By Chiara Riezzo.
Less than a couple of weeks ago, everything seemed normal. At least, this was the case in some countries like the UK. COVID-19 was nothing but a virus with symptoms similar to a normal influenza. The outbreak began in the city of Wuhan, China, but no one knew where it was going. Now, a couple of weeks later, we know exactly where it went – everywhere.
Initially, we all thought COVID-19 was one of those things that ‘never happen to you’. For most countries currently on lockdown and undergoing national crises, COVID-19 was a faraway event occurring on the other side of the world. The news reports about it did not affect lives as much. Yet, it was exactly when everyone thought they were safe in their bubble of daily routine that COVID- 19 evolved from being ‘just’ a virus to the worldwide pandemic responsible for the worst global crises that Generation Z has ever experienced.
Unlike previous generations, Generation Z or those born after 1995 are true digital natives. They believe that technology can solve every issue. But will technology be enough to stop this pandemic and heal those tested positive for COVID-19?
This article will take you on a journey that goes back to the end of WWII and into the present again to explore how different generations are dealing with this pandemic.
This article argues that the younger generations and in particular, Generation Z are struggling the most to stay at home, especially because they have to rely on the authorities to inform them when to start living their life normally again.
The generation of our grandparents, the silent generation, lived through the horrors of World War II. They were taught to be seen and not heard. Our parents’ generation, the baby boomers, grew up amidst the tensions of the Cold War between the Soviet Union and the United States. They aspired to the ‘American dream’, but urban riots across the US and the Vietnam War in Southeast Asia made sure that dream never made it to reality. These experiences constitute the past on which the present is built. Tears and pain were buried away to make space for the rise of technology and digital media, economic expansion and the monopoly of a few big corporations, cultural convergence and the concept of a global village. Giddens (1990) described globalization as ‘the intensification of worldwide social relations which link distant localities in such a way that local happenings are shaped by events occurring many miles away and vice versa’. No other definition of globalization could capture more accurately how people’s lives, all over the world, are dependent on events occurring miles away, especially at this point in time.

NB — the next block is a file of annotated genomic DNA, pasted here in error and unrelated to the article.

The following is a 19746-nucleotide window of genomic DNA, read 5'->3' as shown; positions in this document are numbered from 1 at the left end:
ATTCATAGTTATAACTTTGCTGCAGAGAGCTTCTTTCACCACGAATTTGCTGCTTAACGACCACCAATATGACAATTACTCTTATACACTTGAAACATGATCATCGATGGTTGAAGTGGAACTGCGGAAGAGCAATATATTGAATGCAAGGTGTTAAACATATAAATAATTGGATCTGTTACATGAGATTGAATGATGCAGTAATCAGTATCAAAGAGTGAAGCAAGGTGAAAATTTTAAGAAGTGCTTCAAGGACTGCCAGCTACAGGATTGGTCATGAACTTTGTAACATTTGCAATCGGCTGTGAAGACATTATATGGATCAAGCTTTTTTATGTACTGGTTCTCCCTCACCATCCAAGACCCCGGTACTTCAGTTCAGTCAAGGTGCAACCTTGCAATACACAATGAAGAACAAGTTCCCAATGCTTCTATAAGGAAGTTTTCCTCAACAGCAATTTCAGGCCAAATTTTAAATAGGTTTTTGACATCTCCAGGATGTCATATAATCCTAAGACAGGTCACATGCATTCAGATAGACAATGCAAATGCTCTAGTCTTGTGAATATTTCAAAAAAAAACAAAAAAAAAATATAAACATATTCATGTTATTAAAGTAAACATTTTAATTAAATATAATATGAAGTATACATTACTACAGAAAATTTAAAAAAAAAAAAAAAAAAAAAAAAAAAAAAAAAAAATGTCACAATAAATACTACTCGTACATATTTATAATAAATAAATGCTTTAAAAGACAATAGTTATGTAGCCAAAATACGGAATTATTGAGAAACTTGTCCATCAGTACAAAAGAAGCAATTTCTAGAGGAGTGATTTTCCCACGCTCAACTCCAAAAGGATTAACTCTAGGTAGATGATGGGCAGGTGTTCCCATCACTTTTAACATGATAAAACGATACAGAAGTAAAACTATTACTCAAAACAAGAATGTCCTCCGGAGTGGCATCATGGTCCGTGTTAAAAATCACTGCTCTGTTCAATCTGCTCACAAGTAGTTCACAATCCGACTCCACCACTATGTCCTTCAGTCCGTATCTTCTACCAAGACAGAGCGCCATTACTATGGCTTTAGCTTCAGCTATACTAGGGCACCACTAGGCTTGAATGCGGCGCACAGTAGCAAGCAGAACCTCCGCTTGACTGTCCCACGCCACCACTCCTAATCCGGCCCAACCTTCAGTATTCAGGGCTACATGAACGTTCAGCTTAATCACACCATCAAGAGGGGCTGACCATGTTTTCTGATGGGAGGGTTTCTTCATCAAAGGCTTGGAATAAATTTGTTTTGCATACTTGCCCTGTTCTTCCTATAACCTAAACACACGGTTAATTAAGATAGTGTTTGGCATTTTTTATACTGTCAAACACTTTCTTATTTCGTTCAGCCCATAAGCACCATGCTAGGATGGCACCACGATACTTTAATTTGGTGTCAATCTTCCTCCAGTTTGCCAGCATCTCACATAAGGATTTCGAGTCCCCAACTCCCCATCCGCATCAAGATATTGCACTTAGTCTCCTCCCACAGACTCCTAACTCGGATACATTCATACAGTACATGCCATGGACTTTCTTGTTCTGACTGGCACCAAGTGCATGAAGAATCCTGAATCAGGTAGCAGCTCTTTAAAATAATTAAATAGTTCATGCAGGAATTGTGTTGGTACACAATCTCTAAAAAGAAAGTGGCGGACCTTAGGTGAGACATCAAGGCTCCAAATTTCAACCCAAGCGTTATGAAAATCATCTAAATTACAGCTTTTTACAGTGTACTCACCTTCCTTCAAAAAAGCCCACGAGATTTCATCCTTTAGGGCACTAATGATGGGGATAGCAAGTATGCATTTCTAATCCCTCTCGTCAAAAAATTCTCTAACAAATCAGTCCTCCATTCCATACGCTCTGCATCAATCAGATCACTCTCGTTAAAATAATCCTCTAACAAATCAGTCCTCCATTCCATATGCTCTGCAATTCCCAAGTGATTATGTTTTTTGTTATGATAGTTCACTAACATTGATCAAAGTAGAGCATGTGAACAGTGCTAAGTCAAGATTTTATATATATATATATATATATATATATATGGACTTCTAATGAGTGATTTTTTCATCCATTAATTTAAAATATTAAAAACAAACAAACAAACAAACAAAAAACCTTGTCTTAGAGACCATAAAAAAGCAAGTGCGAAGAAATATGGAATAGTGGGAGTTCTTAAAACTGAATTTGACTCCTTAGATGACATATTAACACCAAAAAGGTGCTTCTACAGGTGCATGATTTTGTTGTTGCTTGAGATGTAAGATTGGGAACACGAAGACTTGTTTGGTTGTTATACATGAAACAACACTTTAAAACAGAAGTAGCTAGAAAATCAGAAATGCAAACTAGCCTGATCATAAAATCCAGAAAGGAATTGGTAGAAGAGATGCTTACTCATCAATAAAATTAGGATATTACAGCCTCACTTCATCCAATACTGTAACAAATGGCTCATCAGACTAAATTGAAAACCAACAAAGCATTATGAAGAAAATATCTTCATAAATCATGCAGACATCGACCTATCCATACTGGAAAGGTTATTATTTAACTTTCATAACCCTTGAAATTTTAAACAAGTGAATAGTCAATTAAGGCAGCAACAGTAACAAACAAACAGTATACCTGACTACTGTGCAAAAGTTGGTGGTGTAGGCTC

The younger generations are increasingly more familiar with the intensified connectivity that Giddens forecasted for the 21st century. However, it is precisely this virtual connection which makes it easier for them to be in touch with friends during self-isolation that also explains why they are struggling to cope with the social distancing rules more than the older generations.
Gen Zers have been exposed to the internet since they were born and thus, are referred to as iGen. They can access an incredibly vast amount of information and experiences with the power of one click and from the comfort of their own couch. They were born to be the best at being constantly connected with the world and to use their screens to scan reality and negotiate interactions in their daily life. They manage online and offline experiences and integrate the two to coin a new way of living made up of multiple realities. The main reasons why they need to make an extra effort to ‘stay in’ are:
1. They are not used to following the rules like the older generations. Instead, they celebrate freedom, self-reliance, and lack of trust in the media and institutions.
2. The Fear of Missing Out (FOMO). Those aged 23 and younger commit to a war for who sees, does, and posts the most. From Instagram to Snapchat stories, they do not want to miss out on any new experience. Most importantly, they do not want their followers to miss out on their stories and latest posts. Both online and offline extreme social engagement is what differentiates the iGen from all the previous generations. Confinement within the walls of their room, either at a student accommodation or back home, is the cause of increasing mental health issues that is predicted to mark Gen Z and their perception of the world permanently.
Indeed, this pandemic has affected and is still affecting different generations in different ways. Generational identity notably plays a key role in determining how individuals face the current global emergency. It is responsible for the foreseen future of the younger generations that see nothing but their freedom being taken away and their lives becoming always more and more digital.
With the hope that online interactions will not be the only way of life in the future, I encourage Gen Zers to not let their fears steal their dreams. There is very little going on out there so try to recreate at home whatever you would not want to miss out on in this moment.
Giddens, A. (1990) The Consequences of Modernity. Stanford: Stanford University Press